Earnings season begins anew, and doubts about the strength of the economy still filter through expectations. Analysts worried that Intel (NAS: INTC) is being propped up by price increases, rather than sales volume, and they expressed jitters about the release of Windows 8 for Microsoft (NAS: MSFT) . That led the Dow Jones Industrial Average to drop 110 points yesterday, or almost 1%.
Yet some companies fell even further, dropping by double-digit percentages. While the rout could be warranted, sometimes it's just a lemming-like response to a temporary situation. So let's see whether they had good reason to tumble, as panic-fueled declines can sometimes lead to excellent buying opportunities.
Close the curtain
Easy come, easy go. A large chunk of the gains Netflix enjoyed over the past week-plus were returned for the same reason they rose: analyst sentiment. After watching investors rejoice over bullish expectations for the movie house to fend off Amazon.com's (NAS: AMZN) challenge to its streaming movie business, Bank of America (NYS: BAC) downgraded the rental agent, believing Netflix is under pressure to live up to the subscriber goals it set for itself at the start of the year. The stock, which had been up 35% on prior analyst recommendations, tumbled 11% on the dimmer outlook.
The movie provider said it wanted 7 million subscribers this year, a stepping-stone on its way to regaining many of the customers it lost when it hiked prices last year. The BoA analyst says that might be difficult to achieve and that if it comes in under 6 million, the rally will turn into a rout. Additional pressures will come from rising content prices brought on by all the newcomers to the space. Apple (NAS: AAPL) is said to be angling for position, and rival Coinstar (NAS: CSTR) is jockeying to get its Redbox brand to break into the game.
Between the gains and the givebacks, Netflix is still down 50% from its 52-week high. Tell me below if you think the movie house will get its name back up on the marquee.
There was no specific company news that sent shares of supermarket chain SUPERVALU tumbling more than 11% yesterday, but having purchased the Albertson's chain a few years back and stocked its shelves with an unmanageable debt, it's now desperately trying to find a buyer. Private-equity giants KKR and TPG Capital are said to be interested, as well as buyout specialist Ronald Burkle. But it's not the whole cumbersome chain they want, but rather strategic bits and pieces.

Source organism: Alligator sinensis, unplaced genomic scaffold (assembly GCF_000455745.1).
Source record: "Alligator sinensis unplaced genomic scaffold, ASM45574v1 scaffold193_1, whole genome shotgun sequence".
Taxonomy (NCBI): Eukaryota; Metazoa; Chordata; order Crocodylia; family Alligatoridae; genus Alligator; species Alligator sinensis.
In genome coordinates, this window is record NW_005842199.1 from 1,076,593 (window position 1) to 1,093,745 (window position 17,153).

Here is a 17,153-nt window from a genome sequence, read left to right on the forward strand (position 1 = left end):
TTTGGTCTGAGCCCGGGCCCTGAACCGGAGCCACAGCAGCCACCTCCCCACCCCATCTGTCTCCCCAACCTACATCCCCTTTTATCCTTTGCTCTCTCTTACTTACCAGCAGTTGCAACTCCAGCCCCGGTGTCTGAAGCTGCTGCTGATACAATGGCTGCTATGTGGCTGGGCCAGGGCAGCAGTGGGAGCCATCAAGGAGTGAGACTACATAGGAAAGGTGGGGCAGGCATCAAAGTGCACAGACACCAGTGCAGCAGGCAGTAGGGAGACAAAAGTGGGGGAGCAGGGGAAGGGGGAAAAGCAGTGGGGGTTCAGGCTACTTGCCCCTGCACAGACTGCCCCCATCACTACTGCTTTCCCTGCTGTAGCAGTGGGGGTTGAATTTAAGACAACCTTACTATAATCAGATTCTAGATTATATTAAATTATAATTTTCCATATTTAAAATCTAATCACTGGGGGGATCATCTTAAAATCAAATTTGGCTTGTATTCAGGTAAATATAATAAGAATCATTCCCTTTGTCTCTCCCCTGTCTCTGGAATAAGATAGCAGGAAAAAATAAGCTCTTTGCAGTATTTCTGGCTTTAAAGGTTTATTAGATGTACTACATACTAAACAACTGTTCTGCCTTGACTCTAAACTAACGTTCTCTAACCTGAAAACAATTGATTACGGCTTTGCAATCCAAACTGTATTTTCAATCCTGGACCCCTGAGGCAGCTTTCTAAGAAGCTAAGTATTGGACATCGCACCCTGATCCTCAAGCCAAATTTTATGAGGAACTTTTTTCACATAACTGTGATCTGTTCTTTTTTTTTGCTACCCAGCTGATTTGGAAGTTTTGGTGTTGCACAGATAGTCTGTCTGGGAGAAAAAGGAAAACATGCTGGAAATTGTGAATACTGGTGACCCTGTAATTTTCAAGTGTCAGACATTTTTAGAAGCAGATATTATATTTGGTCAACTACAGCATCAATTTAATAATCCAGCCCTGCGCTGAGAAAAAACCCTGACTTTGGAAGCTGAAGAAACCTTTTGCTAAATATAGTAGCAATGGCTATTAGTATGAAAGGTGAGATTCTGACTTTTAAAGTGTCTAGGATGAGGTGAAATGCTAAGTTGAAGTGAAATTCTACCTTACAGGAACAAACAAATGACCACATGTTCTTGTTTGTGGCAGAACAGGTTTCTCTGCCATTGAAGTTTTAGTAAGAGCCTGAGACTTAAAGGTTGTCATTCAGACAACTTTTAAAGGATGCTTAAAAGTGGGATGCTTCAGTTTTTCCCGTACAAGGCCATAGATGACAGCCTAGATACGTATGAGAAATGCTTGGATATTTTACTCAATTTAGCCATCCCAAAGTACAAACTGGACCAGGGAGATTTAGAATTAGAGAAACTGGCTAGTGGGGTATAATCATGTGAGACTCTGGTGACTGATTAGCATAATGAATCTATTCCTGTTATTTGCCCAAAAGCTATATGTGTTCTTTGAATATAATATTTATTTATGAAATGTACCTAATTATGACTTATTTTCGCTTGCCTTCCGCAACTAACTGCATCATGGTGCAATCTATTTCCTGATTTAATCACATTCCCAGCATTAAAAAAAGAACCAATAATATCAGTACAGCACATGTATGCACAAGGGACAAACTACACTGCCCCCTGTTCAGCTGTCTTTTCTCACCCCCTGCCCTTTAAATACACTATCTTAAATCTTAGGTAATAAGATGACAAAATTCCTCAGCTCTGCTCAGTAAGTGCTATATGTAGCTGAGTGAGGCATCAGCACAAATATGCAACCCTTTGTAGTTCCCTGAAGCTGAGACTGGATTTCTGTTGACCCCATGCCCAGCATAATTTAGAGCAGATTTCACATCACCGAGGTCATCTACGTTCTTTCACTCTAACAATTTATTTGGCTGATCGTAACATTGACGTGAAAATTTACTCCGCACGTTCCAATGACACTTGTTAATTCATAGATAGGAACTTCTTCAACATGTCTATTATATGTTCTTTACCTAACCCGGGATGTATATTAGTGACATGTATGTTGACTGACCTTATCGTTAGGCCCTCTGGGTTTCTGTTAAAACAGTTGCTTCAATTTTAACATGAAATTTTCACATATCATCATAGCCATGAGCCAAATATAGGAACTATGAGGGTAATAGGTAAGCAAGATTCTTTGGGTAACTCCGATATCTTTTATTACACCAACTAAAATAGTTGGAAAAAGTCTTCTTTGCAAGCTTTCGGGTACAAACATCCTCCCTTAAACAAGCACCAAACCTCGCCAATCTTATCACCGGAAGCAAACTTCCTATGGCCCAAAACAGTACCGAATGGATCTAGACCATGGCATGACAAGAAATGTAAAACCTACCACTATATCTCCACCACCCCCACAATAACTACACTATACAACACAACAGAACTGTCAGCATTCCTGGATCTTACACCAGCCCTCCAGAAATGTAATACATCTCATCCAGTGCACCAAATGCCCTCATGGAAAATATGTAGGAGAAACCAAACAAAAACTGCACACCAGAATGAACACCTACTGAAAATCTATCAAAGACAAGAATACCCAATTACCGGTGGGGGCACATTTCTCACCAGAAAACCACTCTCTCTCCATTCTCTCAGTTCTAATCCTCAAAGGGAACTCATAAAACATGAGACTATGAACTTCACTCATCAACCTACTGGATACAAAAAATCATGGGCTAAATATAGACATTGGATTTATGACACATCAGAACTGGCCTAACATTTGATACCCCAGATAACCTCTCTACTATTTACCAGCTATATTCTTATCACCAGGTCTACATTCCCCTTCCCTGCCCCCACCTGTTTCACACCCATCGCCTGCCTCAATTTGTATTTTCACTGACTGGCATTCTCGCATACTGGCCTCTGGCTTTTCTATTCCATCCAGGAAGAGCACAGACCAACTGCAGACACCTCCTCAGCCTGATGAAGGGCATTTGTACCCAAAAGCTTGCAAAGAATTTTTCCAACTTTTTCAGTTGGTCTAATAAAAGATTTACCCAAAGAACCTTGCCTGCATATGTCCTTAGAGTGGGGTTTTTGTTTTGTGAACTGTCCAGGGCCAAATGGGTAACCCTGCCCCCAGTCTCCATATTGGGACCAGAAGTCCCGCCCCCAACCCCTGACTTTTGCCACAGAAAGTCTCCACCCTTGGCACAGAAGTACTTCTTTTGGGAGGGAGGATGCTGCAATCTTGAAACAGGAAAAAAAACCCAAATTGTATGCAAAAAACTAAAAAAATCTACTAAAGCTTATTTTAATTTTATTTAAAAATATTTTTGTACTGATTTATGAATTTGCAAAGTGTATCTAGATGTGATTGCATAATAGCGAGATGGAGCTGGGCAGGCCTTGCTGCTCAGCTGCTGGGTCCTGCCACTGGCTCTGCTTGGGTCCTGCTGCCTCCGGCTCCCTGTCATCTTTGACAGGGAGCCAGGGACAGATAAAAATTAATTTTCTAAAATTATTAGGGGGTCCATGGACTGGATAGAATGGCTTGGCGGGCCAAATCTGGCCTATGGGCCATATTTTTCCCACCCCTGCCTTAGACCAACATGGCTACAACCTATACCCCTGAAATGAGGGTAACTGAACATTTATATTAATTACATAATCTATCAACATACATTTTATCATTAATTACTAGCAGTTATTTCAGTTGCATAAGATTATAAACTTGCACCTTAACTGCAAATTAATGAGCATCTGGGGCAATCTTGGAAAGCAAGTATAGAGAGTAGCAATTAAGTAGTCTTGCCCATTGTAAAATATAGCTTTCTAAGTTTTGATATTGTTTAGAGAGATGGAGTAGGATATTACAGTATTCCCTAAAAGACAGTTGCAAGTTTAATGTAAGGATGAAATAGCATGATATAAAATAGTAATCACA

In addition to Albertson's, SUPERVALU also operates Acme, Cub, Shoppers, and Sav-A-Lot, among others. Because SUPERVALU tried to cover a lot of ground with its acquisitions, the discount chain Sav-A-Lot is a completely different kind of company from Albertson's, and Jewel-Ozco is different again. Then there are the small, local shops it has, such as the five Lucky grocery stores, the 42 Shop'n Saves, and the pharmacies that populate all of its chains -- more than 800 in total.
A deal ought to be made for this supermarket's assets, whether in whole or in part, and though there should be a premium paid, considering the discount SUPERVALU is trading at compared to rivals like Kroger (NYS: KR) , investors can expect a lot more days like yesterday followed by sharp bounces higher.
Analyst angst at Northland Securities sent shares of mobile-game maker Glu Mobile sharply lower yesterday. They were apparently being cautious about third-quarter results that are due Nov. 1. With this and the lousy earnings that came from Zynga (NAS: ZNGA) last week, the weakness in the mobile-gaming market was apparent for all to see.
Yet after the market's close, Glu said its third-quarter adjusted losses would come in closer to the lower end it predicted in August, despite having only one of nine expected titles launched. At the tail end of summer, Glu said it anticipated that losses would range between $3.1 million and $4 million.
The company is hopeful that it will be able to exceed fourth-quarter guidance, as it will be launching more titles, including some of its more highly anticipated ones, and it just signed on with the U.K.'s Probability to make Glu-branded slot games in Probability's U.K. and Italian markets. I'd expect a bounce back up again, though over the long haul I think this horse is off to the glue factory. However, let me know below if you're still stuck on Glu Mobile's potential.
Ready for a resurrection
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The article Earnings Weakness Worries Wall Street originally appeared on Fool.com.
Rich Duprey has no positions in the stocks mentioned above. The Motley Fool owns shares of Apple, Amazon.com, Bank of America, Intel, Microsoft, Netflix, and Supervalu. Motley Fool newsletter services recommend Amazon.com, Apple, Intel, and Netflix. Try any of our Foolish newsletter services free for 30 days. We Fools may not all hold the same opinions, but we all believe that considering a diverse range of insights makes us better investors. The Motley Fool has a disclosure policy.
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